I’ve recently shown my series of Geological prints on Instagram after not really looking at them for a while. I thought you might like to know a bit more about them…
The prints came about after an odd series of conversations that ended up with my becoming the custodian of a very large collection of maps that, without my intervention, would have ended up in a skip. Endless out of date OS maps, fascinating large scale maps of the Bristol area, the odd map showing land use in Africa, and quite a few of the most wonderful, subtly coloured geological maps. It took me about a year of thinking before I came up with a way to use these geological maps as inspiration for my prints – when something is so beautiful in its own right, it becomes somewhat intimidating.
These circles are simplifications of the maps and the colours found upon them. I abstracted the main areas of colour from within a chosen circle (each colour on a geological map represents a type, or age, of rock), and printed that shape in the appropriate colour. As the shapes on the map are so amorphous, when you turn them into geometric shapes, you create many areas of overlap. As the inks I use are so translucent, this meant where the colours were printed over each other, new colours were formed, and the resulting image diverged from the colour scheme of the original map.
When I was planning each print, the process seemed very logical and precise to me. But now, looking back at my sketchbooks, I find it hard to follow my own logic – I realise that I must do more planning in my head than I thought! Still, even if they don’t make total sense, here are some of my sketchbook pages. They show planning and preparation for my South London, Bath, Bristol, Lizzard and Brighton prints.
Subtle colours collected on my walk from Eastbourne Pier to Holywell.
The bottom of this flask is filled with chalk that was collected as either small rounded chalk pebbles, or chunks of chalk that had broken off much larger boulders. I crushed the pieces in a pestle and mortar to make the powdered chalk. Some pieces crumbled almost instantly, others put up an almighty fight.
From left to right – Eastbourne sand from the middle of the beach, and then near the shore line, different coloured chalks from the cliffs, and shell sand from just past Holywell.
I was in Eastbourne last weekend for the Ink Paper + Print Fair at the Towner Gallery. It was so funny, I have an almost non-existent visual memory, but as soon as I sat on the pebbles of Eastbourne, it was like saying hello to old friends. Many moon ago I did my degree at Brighton and spent an inordinate amount of time sitting on the beach sorting through the pebbles. And here they were again in all their mixed colours and flinty wonder, so different from the smooth banded grey rocks I have got used to in the West.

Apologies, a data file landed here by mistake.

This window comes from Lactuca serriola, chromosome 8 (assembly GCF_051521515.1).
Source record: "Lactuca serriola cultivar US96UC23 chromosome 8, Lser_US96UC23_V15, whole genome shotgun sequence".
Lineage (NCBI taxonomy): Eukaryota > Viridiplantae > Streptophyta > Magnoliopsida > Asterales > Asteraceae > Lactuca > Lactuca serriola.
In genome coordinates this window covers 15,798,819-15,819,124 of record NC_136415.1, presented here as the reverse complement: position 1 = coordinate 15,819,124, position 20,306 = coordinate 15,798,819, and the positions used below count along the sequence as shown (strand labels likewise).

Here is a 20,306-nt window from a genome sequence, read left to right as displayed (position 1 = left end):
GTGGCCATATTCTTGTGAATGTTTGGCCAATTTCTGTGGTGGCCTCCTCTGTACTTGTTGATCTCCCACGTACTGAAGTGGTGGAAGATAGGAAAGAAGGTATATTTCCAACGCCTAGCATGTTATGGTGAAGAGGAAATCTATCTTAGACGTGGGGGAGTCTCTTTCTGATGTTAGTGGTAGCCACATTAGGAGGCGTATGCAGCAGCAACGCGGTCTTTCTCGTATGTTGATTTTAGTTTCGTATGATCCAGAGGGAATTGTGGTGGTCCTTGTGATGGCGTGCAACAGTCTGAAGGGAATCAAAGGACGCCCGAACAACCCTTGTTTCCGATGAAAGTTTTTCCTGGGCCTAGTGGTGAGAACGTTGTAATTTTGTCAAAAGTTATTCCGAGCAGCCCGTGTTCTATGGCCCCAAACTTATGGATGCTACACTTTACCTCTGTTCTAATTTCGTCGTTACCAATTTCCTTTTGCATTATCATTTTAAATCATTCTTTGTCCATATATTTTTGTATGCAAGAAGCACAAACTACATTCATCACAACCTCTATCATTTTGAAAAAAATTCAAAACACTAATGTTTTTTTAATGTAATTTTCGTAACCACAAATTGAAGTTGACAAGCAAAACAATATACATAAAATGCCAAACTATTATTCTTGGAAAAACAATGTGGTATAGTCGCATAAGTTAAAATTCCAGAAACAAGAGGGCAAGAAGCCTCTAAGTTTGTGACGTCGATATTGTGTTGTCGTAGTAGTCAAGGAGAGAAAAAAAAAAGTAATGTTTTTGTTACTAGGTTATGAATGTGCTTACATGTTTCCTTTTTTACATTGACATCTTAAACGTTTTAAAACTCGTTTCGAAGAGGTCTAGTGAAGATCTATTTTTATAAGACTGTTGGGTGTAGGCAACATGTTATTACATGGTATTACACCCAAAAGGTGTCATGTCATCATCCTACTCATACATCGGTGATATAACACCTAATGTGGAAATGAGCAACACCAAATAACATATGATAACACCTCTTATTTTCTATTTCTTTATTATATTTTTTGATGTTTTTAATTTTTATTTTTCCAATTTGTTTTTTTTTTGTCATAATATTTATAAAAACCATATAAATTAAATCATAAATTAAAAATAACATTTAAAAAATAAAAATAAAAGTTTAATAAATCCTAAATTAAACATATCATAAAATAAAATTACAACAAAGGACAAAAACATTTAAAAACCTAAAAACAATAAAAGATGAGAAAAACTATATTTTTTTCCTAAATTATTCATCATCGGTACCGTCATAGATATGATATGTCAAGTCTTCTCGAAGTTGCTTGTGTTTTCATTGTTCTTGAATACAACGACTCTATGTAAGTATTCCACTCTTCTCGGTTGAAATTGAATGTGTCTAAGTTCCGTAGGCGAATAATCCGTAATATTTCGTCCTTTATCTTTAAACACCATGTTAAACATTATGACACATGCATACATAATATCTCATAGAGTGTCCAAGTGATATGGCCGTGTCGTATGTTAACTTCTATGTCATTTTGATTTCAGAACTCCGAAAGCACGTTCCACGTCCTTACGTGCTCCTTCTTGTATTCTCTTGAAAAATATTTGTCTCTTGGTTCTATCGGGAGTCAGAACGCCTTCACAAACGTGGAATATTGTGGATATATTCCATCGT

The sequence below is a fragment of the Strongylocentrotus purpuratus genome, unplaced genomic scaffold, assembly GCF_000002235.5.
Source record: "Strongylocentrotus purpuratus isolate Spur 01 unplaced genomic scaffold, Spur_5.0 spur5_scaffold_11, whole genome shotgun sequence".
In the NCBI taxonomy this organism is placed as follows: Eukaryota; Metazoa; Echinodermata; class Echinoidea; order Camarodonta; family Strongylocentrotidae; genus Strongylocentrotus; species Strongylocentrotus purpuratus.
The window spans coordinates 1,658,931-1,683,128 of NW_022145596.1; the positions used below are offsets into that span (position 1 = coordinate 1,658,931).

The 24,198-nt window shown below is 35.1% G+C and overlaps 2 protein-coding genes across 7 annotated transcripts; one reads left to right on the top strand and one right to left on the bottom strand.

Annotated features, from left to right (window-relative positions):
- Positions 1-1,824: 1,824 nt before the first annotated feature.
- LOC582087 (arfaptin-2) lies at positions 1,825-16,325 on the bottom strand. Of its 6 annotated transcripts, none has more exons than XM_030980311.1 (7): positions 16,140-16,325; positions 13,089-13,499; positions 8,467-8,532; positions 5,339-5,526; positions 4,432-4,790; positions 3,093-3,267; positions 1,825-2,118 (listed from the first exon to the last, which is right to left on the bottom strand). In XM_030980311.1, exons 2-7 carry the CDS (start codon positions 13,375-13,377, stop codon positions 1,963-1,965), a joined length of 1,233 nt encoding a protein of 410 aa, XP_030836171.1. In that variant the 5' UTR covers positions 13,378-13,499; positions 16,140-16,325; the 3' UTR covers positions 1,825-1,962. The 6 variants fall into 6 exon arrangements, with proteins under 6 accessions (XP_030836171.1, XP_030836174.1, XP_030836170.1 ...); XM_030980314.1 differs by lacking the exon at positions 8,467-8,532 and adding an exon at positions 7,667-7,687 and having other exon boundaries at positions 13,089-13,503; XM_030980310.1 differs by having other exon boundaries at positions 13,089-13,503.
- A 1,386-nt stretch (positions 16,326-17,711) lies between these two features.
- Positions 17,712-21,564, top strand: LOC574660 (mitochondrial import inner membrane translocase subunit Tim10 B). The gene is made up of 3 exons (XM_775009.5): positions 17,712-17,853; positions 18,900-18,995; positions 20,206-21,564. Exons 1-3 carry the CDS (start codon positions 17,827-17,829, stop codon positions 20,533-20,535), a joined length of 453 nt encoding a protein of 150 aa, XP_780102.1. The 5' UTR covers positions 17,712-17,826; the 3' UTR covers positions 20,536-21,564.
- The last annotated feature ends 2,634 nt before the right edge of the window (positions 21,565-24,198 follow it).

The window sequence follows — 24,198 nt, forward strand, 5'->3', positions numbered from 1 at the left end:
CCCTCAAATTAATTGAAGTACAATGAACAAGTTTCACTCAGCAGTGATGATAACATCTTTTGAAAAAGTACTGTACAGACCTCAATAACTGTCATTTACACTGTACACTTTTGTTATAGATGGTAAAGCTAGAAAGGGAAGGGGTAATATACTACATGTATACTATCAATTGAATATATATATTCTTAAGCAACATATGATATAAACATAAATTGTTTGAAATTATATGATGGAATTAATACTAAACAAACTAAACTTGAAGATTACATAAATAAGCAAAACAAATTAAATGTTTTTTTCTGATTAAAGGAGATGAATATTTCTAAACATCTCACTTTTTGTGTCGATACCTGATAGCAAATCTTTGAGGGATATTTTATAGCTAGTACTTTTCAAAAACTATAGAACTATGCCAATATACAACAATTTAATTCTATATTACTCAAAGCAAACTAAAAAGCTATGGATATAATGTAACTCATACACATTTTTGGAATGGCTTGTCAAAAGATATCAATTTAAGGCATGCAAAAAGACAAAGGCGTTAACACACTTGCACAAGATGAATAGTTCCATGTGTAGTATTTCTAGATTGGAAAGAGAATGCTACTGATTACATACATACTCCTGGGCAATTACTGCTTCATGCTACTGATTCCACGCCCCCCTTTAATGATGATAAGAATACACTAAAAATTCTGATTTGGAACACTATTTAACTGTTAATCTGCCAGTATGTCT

Before driving back to Bristol on the Monday morning, I treated myself to a walk west along the beach as far as the cliffs at Holywell. The colours changed as I walked, the oranges disapearing, being replaced by greys, which in their turn were out numbered by white. The pebbles underfoot eventually becoming dinosaur eggs of rounded chalk which hardly made a sound as you walked over them. The white cliffs were multi-tonal, beautiful to look at.
The time I thought would never come is almost here! A bit more polishing and I will have a final version of my light up pebble. Depending on which orientation you hold him in, he can display 6 different light patterns. Due to my aversion to flashing lights, all his transitions are quite slow and subtle, so you have to take your time, hold him steady and let him settle if you want to see a new pattern – this is not a pebble to be rushed. My favourite is when you hold him upside down, he pulses with light at approximately the same speed as my heart rate.
Below you can see the electronics built by Laurence to make pebble work, along with a flow diagram explaining the different light patterns.
Thank you to all who came and saw our show at Centrespace and gave us such fantastic feedback, and thank you to Ruth for being such a joy to show with!
It has been such a boost to talk to people about my work, and for them to understand and appreciate what I am talking about, and not think that I am round the twist for loving maps and wanting to make concrete pebbles. I don’t think I had appreciated just how valuable the experience of getting work out of my studio space and onto walls where it can be seen and commented on was going to be. I will do it again (but not until I have had a good long while to recover).
I’m alternating between excitement and terror about the fact that in two weeks I will be putting up a joint exhibition with Ruth Broadway at Centrespace.
I’m out of my comfort zone – it will be the first time that I have shown a large number of my geological screenprints all together and I am hoping to get my work to a whole new audience.
The private view is from 6.30 to 9pm on Thursday 27th April at Centrespace Gallery. Everyone is welcome, the more the merrier – especially if you have a thing for maps, rocks, museums, colour, or just a glass of wine and a chat.
Along with Jilly Morris and Ruth Piper, I am currently organising an exhibition of drawing and print at Centrespace Gallery. I will be exhibiting three of my ‘Geological Series’ screen prints, one of which has made its way onto the poster…